• Contains 3 Component(s), Includes Credits

    Teaching about "home" is culturally responsive teaching.

    "Home" is a common educational theme in the elementary grades. Teaching about different living situations is an example of culturally responsive teaching. It allows students to feel more accepted in their family's housing choices, and exposes students to housing options they may not be aware of. Today's children are not only tomorrow's housing consumers; they are also tomorrow's housing professionals, community leaders, and elected officials. Their increased knowledge about a broad array of housing options will guide housing solutions in the future. But are today's elementary educators fully aware of and knowledgeable about diverse housing options? An ongoing project at Ball State University has uncovered concerns about a somewhat narrow focus on "home" in the elementary grades. This webinar is designed to expand educators' ability to teach about "home".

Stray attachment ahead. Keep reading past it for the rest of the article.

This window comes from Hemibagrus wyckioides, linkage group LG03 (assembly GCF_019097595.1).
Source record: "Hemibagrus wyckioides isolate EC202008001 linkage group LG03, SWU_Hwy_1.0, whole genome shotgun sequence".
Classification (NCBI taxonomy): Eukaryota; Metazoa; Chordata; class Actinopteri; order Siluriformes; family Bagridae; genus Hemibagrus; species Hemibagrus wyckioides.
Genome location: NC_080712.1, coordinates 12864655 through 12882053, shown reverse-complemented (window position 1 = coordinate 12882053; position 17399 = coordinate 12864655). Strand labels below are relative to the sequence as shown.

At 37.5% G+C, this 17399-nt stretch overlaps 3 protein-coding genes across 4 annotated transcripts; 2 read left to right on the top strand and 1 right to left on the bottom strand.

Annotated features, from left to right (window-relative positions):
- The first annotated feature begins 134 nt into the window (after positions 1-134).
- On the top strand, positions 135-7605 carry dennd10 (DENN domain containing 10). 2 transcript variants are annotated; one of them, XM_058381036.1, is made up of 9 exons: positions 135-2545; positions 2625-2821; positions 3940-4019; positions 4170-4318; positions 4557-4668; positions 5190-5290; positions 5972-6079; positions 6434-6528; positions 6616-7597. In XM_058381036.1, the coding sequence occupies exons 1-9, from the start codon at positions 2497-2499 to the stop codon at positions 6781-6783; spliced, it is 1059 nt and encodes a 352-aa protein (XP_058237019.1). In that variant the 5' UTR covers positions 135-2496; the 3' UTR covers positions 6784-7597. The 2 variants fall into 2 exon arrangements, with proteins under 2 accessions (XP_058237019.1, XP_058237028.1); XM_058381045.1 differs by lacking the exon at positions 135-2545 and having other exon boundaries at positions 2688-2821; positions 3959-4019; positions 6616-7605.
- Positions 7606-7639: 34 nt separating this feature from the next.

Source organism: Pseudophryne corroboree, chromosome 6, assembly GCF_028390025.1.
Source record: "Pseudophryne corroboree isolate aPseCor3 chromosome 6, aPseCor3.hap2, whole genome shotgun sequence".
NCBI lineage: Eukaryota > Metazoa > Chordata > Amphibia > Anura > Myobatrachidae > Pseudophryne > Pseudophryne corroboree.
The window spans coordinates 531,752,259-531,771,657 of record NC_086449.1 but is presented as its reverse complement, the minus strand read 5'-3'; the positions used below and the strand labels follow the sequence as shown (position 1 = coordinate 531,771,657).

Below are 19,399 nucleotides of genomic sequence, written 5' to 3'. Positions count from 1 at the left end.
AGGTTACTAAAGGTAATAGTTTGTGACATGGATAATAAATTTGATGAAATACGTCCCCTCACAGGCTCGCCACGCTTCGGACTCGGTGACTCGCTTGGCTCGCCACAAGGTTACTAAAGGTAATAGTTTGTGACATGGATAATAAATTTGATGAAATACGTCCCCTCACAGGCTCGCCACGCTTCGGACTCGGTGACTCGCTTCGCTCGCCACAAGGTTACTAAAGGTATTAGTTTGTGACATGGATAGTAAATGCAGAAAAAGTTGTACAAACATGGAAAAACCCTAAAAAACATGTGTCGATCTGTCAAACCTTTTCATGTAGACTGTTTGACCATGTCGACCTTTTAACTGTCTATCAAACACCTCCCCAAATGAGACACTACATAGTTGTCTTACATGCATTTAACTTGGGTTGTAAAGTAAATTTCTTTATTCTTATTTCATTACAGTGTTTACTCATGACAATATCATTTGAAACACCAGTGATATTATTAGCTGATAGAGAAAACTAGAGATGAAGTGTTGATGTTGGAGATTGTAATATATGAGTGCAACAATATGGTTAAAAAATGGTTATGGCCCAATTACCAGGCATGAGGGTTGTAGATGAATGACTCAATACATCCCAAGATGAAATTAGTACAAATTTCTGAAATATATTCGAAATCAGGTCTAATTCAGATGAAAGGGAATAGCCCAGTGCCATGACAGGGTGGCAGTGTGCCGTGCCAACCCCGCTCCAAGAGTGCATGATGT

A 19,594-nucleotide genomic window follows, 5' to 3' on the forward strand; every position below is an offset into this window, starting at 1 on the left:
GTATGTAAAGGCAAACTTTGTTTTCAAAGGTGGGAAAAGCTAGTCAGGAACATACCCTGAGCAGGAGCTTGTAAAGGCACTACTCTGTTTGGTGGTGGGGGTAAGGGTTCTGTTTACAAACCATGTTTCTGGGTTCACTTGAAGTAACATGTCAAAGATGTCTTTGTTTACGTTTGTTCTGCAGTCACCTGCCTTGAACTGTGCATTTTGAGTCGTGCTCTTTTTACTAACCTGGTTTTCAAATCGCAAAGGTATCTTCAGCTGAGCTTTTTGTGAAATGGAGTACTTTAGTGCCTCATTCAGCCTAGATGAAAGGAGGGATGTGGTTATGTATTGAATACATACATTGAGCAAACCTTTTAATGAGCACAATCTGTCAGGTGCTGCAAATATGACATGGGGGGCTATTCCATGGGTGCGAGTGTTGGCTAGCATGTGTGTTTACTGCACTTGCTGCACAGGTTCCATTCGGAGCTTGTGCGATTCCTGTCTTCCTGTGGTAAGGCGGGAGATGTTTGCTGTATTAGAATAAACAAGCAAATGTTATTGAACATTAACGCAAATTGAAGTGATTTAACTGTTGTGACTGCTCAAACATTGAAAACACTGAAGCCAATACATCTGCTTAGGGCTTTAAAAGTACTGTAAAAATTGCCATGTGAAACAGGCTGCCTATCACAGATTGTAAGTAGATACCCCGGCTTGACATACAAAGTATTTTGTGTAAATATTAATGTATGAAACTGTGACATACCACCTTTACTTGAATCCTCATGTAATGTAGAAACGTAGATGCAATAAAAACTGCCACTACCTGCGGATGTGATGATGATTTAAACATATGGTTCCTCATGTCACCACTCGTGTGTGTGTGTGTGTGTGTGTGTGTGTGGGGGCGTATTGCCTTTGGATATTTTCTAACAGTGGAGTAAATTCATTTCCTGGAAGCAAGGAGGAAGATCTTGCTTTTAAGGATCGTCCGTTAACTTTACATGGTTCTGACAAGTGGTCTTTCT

As a result of participating in the webinar, participants will be able to:

    • Discover why it is important to expose children to a broad array of housing options.

    • Uncover their own potential housing bias.

    • Evaluate children's books for their housing message.

    • Select appropriate housing-related books for the elementary classroom.

    • Broaden their focus on "home" in the classroom by expanding the housing content in their lesson plans.

    Dr. Carla Earhart